The Pomegranate

Martha Serpas

On the tray is a pomegranate and
a pot of decaf. Room service.
Blue Oxford tails
wriggle beneath a rough sweater.
See, this is not desire.
This is the snake taunting.
I won’t be able to—I don’t know you.
Clever boy, he gets his own pun.
Night air sags over the cricket’s
pauses as if stunned
by the sudden inconsequence.
Look on from the banks:
a clump of turtles on a half-submerged
log, sunning themselves. They
do not want the dark water.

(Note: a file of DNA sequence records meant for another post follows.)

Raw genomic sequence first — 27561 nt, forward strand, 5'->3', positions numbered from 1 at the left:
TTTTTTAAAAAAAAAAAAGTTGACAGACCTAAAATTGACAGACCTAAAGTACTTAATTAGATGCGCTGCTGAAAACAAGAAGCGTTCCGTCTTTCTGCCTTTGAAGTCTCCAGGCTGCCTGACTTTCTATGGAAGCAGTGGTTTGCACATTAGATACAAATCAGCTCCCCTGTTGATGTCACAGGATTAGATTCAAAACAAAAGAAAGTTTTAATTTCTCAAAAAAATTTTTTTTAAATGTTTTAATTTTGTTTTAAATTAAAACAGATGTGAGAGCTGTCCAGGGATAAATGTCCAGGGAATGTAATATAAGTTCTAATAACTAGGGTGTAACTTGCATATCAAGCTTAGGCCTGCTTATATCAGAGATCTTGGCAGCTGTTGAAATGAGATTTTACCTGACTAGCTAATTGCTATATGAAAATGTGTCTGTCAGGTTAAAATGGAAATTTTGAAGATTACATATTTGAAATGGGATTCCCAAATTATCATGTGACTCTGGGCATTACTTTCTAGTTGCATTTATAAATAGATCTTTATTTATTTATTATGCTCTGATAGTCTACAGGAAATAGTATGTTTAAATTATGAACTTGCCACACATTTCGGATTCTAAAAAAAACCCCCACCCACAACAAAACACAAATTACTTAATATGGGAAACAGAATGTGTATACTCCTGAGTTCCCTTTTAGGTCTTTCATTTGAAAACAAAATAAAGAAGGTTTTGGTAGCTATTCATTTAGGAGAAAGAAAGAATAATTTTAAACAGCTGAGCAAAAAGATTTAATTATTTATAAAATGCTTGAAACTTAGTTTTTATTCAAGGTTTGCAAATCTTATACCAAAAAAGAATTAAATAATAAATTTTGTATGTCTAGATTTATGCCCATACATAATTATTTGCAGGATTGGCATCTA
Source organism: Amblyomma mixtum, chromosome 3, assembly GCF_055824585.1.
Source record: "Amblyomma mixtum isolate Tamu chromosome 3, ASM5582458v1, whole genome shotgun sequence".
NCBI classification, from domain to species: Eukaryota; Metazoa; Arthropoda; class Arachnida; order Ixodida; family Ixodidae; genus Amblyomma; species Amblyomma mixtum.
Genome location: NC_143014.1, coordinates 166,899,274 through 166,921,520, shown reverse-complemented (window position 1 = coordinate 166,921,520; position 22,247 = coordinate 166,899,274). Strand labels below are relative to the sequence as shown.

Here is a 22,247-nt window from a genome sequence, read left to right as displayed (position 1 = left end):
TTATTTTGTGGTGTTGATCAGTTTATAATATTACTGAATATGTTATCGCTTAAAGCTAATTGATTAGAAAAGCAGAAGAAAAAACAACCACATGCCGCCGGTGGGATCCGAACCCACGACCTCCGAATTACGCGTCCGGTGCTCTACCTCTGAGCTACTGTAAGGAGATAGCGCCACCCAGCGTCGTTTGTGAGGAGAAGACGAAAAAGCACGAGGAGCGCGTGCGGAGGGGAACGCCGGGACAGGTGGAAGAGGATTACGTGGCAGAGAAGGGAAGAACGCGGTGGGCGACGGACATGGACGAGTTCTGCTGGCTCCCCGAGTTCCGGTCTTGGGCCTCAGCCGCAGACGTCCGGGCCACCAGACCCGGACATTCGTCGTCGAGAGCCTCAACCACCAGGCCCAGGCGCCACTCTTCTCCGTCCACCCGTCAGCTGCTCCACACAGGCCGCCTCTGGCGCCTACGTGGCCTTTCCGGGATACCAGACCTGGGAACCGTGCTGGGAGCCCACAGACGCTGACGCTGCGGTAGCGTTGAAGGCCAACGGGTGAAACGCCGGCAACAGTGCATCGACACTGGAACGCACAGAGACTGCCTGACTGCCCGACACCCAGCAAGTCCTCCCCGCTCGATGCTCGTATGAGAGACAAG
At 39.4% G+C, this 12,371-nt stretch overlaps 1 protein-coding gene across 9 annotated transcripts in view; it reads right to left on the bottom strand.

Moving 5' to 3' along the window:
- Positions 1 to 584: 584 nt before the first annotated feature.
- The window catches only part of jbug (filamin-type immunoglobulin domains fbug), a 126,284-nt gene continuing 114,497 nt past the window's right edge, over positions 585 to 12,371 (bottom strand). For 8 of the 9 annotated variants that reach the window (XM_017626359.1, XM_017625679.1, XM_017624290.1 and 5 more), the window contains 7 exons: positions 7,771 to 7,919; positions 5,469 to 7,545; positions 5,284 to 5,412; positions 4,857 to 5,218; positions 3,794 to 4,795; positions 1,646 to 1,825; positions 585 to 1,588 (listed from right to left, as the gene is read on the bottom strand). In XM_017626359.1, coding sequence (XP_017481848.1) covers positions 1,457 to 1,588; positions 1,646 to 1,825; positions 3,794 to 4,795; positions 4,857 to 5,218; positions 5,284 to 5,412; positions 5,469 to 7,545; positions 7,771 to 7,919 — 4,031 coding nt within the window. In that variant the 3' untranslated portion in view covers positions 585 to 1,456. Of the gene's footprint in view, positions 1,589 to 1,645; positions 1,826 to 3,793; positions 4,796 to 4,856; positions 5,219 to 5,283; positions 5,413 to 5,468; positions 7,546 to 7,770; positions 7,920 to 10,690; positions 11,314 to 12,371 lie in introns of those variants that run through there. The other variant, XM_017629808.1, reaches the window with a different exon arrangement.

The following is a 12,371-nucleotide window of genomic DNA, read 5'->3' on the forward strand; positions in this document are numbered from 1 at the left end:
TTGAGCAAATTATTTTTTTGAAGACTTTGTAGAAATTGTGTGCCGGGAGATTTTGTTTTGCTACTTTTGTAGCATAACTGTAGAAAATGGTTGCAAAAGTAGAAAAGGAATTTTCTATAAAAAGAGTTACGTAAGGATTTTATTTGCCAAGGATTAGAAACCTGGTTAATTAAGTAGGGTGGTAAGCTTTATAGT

They leave the clammy bank to us.
Everywhere are oaks, impervious
to Spanish moss, resurrection fern,
crested woodpeckers. Hundreds
of cypress engendering hundreds
of knees fall over into the river.
A long time ago someone said
knowledge and someone else,
wisdom, but that voice
was so lilting and quiet,
the way two women talk
in a garden and the white lilies
lift their trumpets to listen.